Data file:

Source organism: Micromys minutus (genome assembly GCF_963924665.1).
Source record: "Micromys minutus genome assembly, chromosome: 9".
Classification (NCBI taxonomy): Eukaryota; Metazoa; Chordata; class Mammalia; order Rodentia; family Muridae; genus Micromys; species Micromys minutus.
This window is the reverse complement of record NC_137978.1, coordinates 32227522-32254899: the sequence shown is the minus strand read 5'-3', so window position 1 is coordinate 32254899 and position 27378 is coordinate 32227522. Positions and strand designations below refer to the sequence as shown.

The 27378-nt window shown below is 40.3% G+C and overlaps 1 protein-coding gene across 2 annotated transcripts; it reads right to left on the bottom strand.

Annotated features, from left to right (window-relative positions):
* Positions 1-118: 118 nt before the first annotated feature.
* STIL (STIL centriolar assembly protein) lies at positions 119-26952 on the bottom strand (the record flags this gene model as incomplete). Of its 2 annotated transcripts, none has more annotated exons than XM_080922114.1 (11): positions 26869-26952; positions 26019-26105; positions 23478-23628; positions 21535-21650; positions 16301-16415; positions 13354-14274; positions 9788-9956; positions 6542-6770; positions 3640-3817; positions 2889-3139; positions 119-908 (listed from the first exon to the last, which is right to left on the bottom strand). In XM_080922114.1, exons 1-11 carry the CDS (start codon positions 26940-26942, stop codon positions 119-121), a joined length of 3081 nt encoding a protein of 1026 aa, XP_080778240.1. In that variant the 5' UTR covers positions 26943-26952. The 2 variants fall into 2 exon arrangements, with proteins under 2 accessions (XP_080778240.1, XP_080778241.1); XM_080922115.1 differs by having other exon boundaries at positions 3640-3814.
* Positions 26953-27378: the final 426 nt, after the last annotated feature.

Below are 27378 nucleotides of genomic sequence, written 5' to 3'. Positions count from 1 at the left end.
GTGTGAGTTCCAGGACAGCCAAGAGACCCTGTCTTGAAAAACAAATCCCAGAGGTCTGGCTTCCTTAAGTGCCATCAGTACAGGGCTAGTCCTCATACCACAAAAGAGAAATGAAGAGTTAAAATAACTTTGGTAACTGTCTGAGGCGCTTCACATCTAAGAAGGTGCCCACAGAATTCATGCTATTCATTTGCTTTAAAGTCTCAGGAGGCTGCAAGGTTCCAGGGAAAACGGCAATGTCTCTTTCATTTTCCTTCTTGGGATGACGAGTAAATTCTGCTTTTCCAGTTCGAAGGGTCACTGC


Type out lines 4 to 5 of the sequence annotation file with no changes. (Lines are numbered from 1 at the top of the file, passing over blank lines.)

This window is the reverse complement of record NC_137978.1, coordinates 32227522-32254899: the sequence shown is the minus strand read 5'-3', so window position 1 is coordinate 32254899 and position 27378 is coordinate 32227522. Positions and strand designations below refer to the sequence as shown.

The 27378-nt window shown below is 40.3% G+C and overlaps 1 protein-coding gene across 2 annotated transcripts; it reads right to left on the bottom strand.